How to check if AirPods are genuine
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AirPods Pro, in particular, are common targets for counterfeiters and some of them look exactly like the real things — but they never sound like them. Here's how to be sure you're getting the genuine article.
Counterfeiting of all wireless headphones is climbing, but reportedly the higher price of AirPods Pro makes them particularly attractive to companies selling fakes. The retail price of $249 means both that anyone would be tempted by "discount" — and there's room for the fakers to make money even at half price.
The sole guaranteed ways you can be certain that your new AirPods Pro are indeed new AirPods Pro starts with buying them from Apple, or an authorized Apple dealer.
There are genuine deals to be had from different resellers as they vie for your dollars. That may include incentives like free shipping, or it can just come straight down to lower prices.
When you're in the market to buy real AirPods Pro, check out the updated deals page on AppleInsider. Deals can be great, but they never last long because sometimes a company is running them as a loss leader, aiming to earn more from you on other purchases.
Apple is always, invariably, the most expensive way to buy them as the company never does discounts. It might sweeten the deal with a gift card under special circumstances, but Apple does not do sale prices.
It also doesn't include AirPods Pro in its refurbished stock, at least not at time of writing.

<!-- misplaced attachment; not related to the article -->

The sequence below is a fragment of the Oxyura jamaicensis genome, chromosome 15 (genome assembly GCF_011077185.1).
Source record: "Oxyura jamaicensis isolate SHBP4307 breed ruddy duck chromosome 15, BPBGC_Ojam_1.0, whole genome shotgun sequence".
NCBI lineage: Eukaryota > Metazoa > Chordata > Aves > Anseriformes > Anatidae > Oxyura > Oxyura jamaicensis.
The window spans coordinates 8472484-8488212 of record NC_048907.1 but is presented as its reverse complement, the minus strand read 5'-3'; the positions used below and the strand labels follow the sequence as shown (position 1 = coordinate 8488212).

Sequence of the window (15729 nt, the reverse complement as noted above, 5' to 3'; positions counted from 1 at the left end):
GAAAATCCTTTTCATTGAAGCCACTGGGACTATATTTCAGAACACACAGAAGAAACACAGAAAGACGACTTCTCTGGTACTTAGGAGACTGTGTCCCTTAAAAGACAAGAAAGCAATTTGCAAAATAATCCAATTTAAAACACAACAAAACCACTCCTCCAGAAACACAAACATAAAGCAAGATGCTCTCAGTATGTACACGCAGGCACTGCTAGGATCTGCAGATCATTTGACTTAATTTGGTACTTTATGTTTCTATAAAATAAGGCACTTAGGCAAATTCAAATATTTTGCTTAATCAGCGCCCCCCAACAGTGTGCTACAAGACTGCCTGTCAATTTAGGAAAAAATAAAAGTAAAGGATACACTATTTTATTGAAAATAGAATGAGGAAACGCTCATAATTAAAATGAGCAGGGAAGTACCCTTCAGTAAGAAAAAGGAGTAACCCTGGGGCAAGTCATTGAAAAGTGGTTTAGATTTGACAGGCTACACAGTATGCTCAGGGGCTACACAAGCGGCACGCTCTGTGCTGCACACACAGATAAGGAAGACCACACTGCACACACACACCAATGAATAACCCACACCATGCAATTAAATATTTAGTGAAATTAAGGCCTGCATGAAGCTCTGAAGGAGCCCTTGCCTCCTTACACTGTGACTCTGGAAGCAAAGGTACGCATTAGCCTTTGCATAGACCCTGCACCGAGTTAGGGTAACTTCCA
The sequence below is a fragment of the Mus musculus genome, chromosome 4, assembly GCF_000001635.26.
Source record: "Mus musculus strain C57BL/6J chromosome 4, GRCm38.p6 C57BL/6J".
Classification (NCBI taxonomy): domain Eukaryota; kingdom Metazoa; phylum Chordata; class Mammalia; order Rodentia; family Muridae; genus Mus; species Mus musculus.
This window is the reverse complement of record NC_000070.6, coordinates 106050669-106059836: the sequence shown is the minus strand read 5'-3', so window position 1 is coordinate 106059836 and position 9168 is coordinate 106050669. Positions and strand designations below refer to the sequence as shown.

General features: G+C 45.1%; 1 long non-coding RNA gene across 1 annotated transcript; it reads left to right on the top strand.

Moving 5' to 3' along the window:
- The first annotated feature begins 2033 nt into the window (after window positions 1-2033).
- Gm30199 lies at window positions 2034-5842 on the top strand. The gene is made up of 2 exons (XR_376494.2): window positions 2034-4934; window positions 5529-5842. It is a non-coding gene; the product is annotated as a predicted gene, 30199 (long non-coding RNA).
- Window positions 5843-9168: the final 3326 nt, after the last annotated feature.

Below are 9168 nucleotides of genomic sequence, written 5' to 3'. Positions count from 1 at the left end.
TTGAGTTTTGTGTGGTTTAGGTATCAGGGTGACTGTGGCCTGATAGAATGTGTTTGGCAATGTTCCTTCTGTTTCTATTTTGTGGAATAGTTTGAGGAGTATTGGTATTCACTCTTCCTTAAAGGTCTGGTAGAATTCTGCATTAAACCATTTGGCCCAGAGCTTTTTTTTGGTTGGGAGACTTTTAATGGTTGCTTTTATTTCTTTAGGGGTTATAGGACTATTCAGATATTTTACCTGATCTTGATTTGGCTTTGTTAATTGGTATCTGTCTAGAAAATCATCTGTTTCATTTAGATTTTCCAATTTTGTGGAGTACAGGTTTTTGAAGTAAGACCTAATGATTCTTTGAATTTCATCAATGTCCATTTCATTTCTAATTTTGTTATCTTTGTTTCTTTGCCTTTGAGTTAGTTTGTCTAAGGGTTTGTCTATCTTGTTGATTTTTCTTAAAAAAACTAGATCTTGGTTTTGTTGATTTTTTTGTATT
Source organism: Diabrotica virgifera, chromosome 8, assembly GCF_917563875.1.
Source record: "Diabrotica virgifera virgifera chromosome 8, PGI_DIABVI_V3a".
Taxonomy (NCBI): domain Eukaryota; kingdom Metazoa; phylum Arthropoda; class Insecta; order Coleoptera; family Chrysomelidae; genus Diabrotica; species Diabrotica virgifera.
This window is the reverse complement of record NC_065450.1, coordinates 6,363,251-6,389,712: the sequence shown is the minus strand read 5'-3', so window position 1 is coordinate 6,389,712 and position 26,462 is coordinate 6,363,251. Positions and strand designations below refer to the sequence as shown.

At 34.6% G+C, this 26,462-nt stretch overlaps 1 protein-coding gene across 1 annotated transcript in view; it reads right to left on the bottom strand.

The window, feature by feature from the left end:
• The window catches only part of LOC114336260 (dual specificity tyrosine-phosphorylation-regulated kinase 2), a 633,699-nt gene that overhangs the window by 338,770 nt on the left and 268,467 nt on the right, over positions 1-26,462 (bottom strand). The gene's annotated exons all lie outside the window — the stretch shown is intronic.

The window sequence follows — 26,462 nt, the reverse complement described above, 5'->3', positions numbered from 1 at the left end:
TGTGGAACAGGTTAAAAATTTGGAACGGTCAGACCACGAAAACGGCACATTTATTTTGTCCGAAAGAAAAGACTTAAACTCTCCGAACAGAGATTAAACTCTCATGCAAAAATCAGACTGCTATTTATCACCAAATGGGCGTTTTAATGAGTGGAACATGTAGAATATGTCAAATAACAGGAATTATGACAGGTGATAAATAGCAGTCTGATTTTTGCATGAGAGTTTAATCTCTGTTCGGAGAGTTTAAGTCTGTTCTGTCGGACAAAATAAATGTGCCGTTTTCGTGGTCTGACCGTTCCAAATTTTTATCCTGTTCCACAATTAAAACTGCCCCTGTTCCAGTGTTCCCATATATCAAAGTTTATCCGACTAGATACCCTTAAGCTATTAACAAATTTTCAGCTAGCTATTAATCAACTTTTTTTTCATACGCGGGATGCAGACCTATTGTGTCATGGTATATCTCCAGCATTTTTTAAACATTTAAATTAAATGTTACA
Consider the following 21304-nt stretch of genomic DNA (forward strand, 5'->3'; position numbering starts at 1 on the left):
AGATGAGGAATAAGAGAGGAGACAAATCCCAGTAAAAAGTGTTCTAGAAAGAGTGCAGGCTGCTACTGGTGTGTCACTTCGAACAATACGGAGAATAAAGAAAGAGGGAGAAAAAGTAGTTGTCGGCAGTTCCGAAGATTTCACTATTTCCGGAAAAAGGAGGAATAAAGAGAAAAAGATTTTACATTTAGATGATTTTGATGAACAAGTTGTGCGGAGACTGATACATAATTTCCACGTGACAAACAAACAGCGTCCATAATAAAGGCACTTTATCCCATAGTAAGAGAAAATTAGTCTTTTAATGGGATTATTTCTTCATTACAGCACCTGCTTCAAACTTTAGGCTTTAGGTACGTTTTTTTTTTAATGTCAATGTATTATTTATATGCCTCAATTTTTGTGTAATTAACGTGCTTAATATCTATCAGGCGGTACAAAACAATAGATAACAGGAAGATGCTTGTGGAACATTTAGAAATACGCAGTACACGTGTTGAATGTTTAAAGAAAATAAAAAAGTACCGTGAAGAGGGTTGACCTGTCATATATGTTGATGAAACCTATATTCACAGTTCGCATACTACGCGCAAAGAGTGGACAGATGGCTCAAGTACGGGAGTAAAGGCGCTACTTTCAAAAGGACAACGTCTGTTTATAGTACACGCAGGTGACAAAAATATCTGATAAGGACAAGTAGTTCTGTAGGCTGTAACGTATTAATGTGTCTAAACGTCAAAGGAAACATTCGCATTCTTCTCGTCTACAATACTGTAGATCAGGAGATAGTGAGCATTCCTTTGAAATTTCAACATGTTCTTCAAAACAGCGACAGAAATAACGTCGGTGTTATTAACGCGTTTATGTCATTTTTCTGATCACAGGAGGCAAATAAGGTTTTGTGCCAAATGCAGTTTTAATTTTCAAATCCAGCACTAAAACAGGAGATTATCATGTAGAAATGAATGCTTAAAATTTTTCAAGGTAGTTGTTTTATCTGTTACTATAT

Amazon does sell AirPods Pro in its Renewed store. They're not new, but they have been inspected and, moreover, come with a 90-day return policy that you can be sure of.
In theory you can expect returns to work with any Amazon dealer, but with so many dealer selling so much via the company, you can't be sure. This is not to knock Amazon resellers, it's just to say that there's no definite way you can prove a dealer is legitimate and will honor a return.
Then there's the very strange beast that is eBay. At time of writing, it's possible to buy AirPods Pro — or what claim to be them anyway — for more than Apple's retail price.
And that's still not a guarantee that they're genuine.
The too good to be true test
It's true that Apple does have a high profit margin on everything it sells. But it typically keeps close to that margin no matter whether it's selling one pair to you, or half a million to a company.
So if you're being offered more than a small discount, something is wrong. It could be that they're fake, or it could be that they're old.
Unless you're buying from Apple, there's also no way to determine exactly how old a pair of AirPods Pro are. If they're two more years old, they could be real but their battery will run out so quickly they might as well not be.
The single biggest clue about a fake, then, is the price — and that's something you can tell before you spend any money. Do also look very closely at any images the seller shows you, although you have to remember that there's no way to prove what's in the shot is what you're buying.
Nonetheless, if there are any images, look for text. Look for labels on the box, look for any documentation. Remember that Apple is selling millions of these things, if it ever makes the slightest mistake in its packaging labels, that's fixed immediately.
Consequently, if you see a misplaced comma, don't buy. If the documentation doesn't look shiny-perfect the way Apple likes printing in high-resolution on heavy paper, don't buy.
Try them out, if you can
There's one more thing that you may catch sight of in photographs, but which will definitely be on the box when you get it. The serial number.
Take that number and enter it into Apple's "Check Your Service and Support Coverage" page online. In theory, and almost always in practice, this will return information including that it has a Valid Purchase Date.
There are also details about telephone technical support, and about repairs and service coverage. But it's the Valid Purchase Date that's key.
Unfortunately, it's possible that the the number was stolen from a legitimate device and printed on the label of every fake AirPods Pro being sold.